NL Manager of the Year

By Jason Wojciechowski on October 5, 2010 at 10:30 AM

Yesterday's post, unfair as it might have been, lays out how I'm going to approach my National League Manager of the Year "vote": bottom five teams in sacrifice bunts make the cut, then I see which manager best deployed his top five hitters and top five relief pitchers.

The bottom five in the NL, per Baseball-Reference, were Milwaukee, Arizona, Philadelphia, Florida, and Colorado. Ken Macha was just fired, but that doesn't mean I won't vote for him. Arizona, though, had two managers, so I'm tossing them out and adding Pittsburgh to the list. Fredi Gonzalez also got fired mid-year in Florida, which would leave the Cubs next if Lou Piniella hadn't retired. Instead, we fall back to Dusty Baker in Cincinnati.

As I did yesterday, here's a chart with each of those five teams' five best hitters by MLVr, along with their total PAs and where that total ranked them on their team.

Milwaukee Philadelphia Colorado Pittsburgh Cincinnati
Ryan Braun .250 684 (3) Jayson Werth .303 652 (1) Carlos Gonzalez .392 636 (1) Neil Walker .164 469 (4) Joey Votto .470 648 (2)
Corey Hart .226 614 (5) Carlos Ruiz .215 433 (7) Troy Tulowitzki .337 529 (2) Andrew McCutchen .160 653 (2) Scott Rolen .206 537 (6)
Prince Fielder .226 714 (2) Ryan Howard .201 620 (4) Ryan Spilborghs .105 388 (9) Pedro Alvarez .094 386 (8) Ryan Hanigan .204 243 (9)
Jim Edmonds .182 240 (10) Chase Utley .174 511 (6) Melvin Mora .089 354 (10) Jose Tabata .076 441 (6) Jay Bruce .190 573 (4)
Rickie Weeks .168 754 (1) Ross Gload .136 138 (13) Ian Stewart .060 441 (5) Ryan Doumit .025 456 (5) Laynce Nix .144 182 (13)

For Ken Macha, Edmonds' numbers are deflated by injuries, but he also hit sixth much of the year, behind Casey McGehee, though only one spot behind. McGehee falls just below Rickie Weeks in MLVr, so it's not a terrible decision, especially since Edmonds hit with far more power this season than he had any right to expect. Macha's offensive player usage, then, looks pretty good. Weeks, Hart, Braun, and Fielder were basically the top of the order.

Charlie Manuel had Jayson Werth batting fifth all year, not just behind Ryan Howard, but also behind Placido Polanco, Jimmy Rollins, and Shane Victorino. Carlos Ruiz had a fluky year with his batting average, but he has a history of being a good OBP guy, and even flashed nice pop in 2009. Batting him 7th and 8th all season is inexcusable. Chase Utley got hurt, depressing his total PAs. Ross Gload only got sporadic starts, but he's 34 years old and had a career year for power in 138 PAs. Could Charlie have spotted him in for Placido Polanco at 3B a few more times? Maybe, but Polanco's probably the better play over the long run of the season, so no points against Manuel for that.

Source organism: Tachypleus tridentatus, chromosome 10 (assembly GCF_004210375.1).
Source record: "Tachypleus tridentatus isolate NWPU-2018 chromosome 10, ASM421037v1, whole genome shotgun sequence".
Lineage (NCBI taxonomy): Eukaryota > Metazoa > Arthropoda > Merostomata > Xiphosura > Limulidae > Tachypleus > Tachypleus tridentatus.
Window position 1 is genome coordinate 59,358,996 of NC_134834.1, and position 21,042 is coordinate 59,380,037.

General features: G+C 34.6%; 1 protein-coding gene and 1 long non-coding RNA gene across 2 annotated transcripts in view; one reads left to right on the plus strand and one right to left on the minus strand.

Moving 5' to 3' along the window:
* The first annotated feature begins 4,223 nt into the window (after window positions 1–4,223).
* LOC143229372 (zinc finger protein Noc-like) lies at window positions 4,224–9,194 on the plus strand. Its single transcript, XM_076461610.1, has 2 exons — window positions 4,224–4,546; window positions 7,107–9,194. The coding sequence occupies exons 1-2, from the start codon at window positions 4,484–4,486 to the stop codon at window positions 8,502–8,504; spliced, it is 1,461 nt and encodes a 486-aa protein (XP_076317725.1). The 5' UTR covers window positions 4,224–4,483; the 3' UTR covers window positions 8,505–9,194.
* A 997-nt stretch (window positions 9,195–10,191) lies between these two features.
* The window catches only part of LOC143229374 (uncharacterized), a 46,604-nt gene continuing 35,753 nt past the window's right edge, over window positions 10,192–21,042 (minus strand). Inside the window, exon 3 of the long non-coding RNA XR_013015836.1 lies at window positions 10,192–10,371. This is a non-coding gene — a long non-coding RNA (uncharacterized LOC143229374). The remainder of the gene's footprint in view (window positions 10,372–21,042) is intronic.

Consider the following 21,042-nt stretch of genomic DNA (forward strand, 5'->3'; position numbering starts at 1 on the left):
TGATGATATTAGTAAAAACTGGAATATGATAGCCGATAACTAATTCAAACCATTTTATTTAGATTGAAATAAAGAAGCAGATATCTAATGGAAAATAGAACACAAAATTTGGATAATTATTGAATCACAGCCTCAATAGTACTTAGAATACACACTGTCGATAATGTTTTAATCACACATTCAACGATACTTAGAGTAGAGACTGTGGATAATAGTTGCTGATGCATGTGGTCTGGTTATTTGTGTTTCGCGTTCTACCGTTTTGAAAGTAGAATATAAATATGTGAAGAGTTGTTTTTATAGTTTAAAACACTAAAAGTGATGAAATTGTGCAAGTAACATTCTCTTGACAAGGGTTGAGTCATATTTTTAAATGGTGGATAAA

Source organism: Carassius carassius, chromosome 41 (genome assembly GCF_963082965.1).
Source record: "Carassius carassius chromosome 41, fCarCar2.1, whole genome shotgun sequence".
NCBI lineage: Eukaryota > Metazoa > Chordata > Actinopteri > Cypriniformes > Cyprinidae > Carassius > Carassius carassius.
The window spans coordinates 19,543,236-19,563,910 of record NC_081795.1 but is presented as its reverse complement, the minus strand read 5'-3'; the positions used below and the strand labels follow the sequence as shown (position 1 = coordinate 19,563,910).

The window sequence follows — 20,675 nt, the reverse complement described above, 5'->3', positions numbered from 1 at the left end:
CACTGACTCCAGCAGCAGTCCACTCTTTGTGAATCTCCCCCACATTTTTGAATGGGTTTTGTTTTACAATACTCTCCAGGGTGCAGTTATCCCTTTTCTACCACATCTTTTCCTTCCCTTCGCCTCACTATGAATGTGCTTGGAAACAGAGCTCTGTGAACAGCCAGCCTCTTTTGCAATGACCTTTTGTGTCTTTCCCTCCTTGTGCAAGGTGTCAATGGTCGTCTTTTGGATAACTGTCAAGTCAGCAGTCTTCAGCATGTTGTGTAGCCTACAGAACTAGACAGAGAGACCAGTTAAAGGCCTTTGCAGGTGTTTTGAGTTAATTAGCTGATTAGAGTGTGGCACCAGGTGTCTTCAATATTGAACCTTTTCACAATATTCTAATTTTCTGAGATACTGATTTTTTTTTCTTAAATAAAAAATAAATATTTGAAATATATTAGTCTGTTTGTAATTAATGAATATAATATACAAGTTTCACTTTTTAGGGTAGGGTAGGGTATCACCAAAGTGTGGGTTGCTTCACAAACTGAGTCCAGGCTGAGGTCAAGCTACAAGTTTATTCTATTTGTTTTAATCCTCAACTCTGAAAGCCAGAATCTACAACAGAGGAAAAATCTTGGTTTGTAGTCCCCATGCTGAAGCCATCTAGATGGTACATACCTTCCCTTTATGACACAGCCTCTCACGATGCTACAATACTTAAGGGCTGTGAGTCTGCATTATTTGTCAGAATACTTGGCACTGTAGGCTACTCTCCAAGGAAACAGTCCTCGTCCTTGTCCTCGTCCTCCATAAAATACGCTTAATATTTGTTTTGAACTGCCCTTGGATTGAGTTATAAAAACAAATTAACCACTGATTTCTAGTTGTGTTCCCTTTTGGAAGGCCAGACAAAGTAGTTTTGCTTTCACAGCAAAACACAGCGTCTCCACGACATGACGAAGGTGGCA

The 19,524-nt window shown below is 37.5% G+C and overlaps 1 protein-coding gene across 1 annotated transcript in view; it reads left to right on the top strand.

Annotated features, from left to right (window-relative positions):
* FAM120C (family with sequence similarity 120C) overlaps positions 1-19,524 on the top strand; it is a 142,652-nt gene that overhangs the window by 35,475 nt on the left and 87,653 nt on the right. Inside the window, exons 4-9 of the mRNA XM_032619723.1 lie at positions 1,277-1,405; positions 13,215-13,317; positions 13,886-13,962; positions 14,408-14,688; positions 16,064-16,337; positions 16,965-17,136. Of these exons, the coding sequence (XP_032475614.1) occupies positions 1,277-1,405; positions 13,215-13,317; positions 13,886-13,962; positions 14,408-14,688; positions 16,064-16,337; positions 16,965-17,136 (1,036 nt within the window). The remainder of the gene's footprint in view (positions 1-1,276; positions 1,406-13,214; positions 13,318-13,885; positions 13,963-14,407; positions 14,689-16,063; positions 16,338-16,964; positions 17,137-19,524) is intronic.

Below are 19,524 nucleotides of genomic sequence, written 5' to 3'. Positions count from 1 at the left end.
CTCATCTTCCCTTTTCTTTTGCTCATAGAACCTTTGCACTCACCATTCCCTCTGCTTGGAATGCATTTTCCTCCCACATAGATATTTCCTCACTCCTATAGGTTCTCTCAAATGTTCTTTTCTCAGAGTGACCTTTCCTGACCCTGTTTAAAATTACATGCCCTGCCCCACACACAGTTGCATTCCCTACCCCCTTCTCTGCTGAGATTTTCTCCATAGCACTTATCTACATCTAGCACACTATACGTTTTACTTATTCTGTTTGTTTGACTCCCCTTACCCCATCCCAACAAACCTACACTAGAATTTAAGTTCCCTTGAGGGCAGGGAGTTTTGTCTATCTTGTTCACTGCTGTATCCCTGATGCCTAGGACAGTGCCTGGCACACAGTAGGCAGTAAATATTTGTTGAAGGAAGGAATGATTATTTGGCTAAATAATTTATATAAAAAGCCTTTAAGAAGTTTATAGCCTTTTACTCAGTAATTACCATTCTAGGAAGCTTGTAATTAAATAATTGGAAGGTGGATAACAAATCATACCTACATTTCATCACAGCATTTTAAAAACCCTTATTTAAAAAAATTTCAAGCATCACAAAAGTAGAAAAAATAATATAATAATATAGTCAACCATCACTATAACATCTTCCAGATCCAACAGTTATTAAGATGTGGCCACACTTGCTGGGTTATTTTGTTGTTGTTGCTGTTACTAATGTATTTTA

Jim Tracy, as you can see, pretty much had two hitters this season. Spilborghs could have played more, and when he did start, he probably shouldn't have been hitting behind guys like Jay Payton (!), Todd Helton, Eric Young, and Dexter Fowler. Melvin Mora batting fifth and sixth is fine because he's Melvin Mora and he's 38 years old. Ian Stewart, though, probably shouldn't have been hitting seventh.

Where the Rockies had two good hitters, John Russell basically had none. Neil Walker joined the team after two months and hit second or third the rest of the way. McCutchen finished the year leading off after hitting second and third for much of the first half. Pedro Alvarez came up midseason and wound up hitting fifth most of the way. I have mixed feelings about this. On the one hand, you're not trying to win now if you're John Russell, so the fact that your third best hitter was hitting fifth doesn't really matter. On the other hand, you are trying to develop your young players, so maybe you want to get Alvarez as many PAs as you possibly can, which might dictate that you hit him in the top half of the lineup, even as a rookie. He's not, after all, that young at 23.